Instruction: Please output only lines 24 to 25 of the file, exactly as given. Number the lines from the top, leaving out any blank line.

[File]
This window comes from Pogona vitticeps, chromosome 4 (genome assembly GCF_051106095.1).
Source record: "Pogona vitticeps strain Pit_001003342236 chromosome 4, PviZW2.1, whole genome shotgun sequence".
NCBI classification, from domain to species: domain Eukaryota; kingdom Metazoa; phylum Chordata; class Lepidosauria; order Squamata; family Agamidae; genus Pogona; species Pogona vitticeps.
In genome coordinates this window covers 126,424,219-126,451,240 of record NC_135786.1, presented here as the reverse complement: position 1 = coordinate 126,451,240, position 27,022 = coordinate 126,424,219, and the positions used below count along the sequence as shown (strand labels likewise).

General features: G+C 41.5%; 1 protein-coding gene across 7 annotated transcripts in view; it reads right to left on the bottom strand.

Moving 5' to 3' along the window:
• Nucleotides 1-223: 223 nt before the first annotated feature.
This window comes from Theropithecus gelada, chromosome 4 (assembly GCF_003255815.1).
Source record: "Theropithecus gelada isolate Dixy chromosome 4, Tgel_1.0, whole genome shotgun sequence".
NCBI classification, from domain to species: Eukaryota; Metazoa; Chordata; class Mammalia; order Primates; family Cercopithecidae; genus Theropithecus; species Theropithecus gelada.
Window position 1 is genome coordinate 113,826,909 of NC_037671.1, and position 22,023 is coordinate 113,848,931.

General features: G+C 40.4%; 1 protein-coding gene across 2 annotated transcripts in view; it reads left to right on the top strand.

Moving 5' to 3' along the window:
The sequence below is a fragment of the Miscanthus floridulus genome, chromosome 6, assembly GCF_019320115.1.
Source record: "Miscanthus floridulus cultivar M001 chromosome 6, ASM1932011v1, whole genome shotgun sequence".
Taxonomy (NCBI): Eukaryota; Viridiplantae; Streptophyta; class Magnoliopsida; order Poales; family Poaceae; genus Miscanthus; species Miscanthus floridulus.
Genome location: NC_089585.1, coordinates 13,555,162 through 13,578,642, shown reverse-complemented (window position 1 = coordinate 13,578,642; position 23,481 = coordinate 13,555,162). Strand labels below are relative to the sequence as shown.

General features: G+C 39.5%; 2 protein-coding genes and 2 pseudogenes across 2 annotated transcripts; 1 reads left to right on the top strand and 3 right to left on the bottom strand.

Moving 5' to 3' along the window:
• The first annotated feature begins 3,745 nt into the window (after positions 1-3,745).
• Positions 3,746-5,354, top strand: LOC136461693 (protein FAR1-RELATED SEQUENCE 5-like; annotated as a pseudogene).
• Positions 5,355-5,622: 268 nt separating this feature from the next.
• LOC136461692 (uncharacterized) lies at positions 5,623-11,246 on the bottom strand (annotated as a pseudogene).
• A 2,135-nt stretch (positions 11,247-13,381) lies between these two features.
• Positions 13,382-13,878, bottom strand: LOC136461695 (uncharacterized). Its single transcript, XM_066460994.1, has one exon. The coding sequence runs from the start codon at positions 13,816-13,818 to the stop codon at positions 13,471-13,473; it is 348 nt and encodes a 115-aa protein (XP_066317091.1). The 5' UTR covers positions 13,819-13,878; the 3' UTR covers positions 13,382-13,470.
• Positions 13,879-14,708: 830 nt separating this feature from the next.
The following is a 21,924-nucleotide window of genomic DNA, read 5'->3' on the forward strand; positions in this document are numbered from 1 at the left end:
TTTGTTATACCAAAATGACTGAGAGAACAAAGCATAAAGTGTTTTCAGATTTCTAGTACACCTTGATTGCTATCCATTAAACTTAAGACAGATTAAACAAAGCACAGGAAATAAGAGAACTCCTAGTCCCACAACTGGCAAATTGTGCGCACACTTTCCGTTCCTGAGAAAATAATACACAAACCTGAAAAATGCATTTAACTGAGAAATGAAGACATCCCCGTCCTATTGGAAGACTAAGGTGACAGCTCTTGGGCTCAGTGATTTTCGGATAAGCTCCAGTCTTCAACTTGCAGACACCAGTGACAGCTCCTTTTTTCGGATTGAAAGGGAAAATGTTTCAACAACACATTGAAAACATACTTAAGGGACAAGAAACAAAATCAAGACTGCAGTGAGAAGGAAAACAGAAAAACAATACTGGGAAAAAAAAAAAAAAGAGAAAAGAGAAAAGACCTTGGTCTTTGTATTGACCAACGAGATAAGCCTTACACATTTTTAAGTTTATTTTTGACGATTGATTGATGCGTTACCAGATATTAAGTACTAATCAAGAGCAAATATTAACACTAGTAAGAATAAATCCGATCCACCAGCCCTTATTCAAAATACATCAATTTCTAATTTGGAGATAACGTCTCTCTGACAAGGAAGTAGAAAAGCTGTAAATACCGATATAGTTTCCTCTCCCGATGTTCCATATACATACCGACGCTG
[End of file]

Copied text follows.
• A 2,135-nt stretch (positions 11,247-13,381) lies between these two features.
• Positions 13,382-13,878, bottom strand: LOC136461695 (uncharacterized). Its single transcript, XM_066460994.1, has one exon. The coding sequence runs from the start codon at positions 13,816-13,818 to the stop codon at positions 13,471-13,473; it is 348 nt and encodes a 115-aa protein (XP_066317091.1). The 5' UTR covers positions 13,819-13,878; the 3' UTR covers positions 13,382-13,470.